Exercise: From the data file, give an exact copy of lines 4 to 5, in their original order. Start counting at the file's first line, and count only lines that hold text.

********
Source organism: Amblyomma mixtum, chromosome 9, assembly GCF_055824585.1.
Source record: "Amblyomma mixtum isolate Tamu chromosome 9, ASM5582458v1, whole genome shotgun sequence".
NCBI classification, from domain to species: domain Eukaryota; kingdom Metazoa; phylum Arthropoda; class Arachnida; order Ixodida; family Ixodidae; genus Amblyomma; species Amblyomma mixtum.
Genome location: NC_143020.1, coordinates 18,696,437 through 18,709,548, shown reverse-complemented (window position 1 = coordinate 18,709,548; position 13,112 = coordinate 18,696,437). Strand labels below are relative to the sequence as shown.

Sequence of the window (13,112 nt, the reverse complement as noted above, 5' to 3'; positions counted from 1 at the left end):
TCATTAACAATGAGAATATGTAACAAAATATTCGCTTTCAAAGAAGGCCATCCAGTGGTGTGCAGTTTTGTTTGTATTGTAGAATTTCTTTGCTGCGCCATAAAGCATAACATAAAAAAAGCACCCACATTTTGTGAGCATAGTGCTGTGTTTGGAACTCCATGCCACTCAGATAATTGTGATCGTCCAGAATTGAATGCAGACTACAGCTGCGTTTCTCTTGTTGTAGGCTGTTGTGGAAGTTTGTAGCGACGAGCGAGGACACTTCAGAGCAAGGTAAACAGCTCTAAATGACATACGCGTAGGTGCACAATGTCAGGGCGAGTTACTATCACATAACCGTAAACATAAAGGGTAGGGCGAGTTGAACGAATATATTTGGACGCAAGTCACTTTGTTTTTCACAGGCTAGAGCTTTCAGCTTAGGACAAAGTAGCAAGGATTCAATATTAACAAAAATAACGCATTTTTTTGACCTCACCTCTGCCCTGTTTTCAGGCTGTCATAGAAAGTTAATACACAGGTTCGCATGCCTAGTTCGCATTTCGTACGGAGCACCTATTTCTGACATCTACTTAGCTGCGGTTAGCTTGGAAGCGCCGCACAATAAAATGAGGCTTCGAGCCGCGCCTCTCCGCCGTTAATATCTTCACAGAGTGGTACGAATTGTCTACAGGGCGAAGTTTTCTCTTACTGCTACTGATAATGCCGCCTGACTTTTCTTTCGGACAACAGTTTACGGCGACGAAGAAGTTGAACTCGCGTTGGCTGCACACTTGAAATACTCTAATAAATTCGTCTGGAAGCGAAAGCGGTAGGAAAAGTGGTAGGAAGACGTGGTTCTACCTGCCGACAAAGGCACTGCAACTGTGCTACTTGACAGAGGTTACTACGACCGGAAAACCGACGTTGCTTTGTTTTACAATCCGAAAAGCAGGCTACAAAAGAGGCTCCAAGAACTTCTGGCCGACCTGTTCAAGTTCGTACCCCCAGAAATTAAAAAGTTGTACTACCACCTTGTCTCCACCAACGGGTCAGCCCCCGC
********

Genome location: NC_143020.1, coordinates 18,696,437 through 18,709,548, shown reverse-complemented (window position 1 = coordinate 18,709,548; position 13,112 = coordinate 18,696,437). Strand labels below are relative to the sequence as shown.

Sequence of the window (13,112 nt, the reverse complement as noted above, 5' to 3'; positions counted from 1 at the left end):